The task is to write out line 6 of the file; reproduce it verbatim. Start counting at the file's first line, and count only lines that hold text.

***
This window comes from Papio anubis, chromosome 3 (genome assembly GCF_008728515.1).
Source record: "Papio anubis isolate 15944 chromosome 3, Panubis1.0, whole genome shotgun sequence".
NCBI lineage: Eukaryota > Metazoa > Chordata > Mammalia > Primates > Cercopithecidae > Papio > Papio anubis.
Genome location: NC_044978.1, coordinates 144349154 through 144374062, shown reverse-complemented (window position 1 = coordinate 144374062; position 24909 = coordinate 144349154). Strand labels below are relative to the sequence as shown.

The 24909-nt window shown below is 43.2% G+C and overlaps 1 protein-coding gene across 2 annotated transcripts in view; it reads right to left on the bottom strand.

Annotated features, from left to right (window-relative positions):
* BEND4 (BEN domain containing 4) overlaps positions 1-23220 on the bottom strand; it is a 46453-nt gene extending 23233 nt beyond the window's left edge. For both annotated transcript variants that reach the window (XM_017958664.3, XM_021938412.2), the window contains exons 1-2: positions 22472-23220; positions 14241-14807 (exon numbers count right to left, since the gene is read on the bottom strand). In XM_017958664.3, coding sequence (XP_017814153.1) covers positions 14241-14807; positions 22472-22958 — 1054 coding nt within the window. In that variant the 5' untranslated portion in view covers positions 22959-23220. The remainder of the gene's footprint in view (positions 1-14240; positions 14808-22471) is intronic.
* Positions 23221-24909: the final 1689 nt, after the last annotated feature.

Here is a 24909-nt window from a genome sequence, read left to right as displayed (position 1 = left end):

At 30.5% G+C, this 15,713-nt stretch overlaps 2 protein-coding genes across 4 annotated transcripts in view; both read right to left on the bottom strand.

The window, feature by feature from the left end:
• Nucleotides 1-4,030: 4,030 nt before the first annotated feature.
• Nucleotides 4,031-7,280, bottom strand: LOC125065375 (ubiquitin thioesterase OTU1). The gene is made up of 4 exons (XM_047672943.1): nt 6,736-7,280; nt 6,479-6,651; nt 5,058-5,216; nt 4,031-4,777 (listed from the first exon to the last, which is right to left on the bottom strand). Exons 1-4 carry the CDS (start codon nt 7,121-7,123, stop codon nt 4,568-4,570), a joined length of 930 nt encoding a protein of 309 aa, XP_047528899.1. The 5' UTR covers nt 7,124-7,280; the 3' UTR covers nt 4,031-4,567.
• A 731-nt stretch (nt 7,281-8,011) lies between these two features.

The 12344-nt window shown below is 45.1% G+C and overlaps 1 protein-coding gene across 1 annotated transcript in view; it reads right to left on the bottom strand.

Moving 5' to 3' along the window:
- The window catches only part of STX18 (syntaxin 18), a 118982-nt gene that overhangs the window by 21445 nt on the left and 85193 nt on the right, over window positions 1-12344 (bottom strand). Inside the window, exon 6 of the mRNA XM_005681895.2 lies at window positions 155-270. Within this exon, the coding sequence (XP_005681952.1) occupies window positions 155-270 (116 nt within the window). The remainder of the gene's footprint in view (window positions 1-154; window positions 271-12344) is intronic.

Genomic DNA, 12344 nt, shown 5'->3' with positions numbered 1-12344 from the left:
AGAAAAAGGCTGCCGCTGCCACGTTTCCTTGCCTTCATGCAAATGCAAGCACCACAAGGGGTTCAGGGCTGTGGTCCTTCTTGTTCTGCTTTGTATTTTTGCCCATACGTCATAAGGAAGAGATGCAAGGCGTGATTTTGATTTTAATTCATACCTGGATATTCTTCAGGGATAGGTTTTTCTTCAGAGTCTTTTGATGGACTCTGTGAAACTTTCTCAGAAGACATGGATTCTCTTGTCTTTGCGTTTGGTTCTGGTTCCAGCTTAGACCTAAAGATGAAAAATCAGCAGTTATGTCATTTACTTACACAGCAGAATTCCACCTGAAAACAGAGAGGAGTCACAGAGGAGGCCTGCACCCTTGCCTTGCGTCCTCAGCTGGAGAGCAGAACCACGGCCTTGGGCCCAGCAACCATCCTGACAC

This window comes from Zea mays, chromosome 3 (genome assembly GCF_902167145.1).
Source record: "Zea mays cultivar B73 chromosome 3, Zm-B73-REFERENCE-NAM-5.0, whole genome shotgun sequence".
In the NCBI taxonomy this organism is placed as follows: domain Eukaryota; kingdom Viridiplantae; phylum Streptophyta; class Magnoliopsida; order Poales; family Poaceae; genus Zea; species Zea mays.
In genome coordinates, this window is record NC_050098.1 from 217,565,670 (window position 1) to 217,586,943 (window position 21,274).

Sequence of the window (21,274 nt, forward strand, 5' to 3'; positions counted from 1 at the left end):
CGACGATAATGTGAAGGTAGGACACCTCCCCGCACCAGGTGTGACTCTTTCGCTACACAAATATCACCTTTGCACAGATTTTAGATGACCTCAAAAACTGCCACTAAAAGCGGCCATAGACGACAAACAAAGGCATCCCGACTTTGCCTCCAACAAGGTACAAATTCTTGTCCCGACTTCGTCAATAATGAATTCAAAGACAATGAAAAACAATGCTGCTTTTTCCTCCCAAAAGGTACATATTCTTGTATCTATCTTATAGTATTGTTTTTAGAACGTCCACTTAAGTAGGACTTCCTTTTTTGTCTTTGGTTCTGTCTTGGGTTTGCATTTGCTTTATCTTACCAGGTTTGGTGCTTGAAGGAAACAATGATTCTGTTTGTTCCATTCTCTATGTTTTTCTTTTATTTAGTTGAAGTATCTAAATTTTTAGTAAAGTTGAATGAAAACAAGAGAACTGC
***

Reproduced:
Annotated features, from left to right (window-relative positions):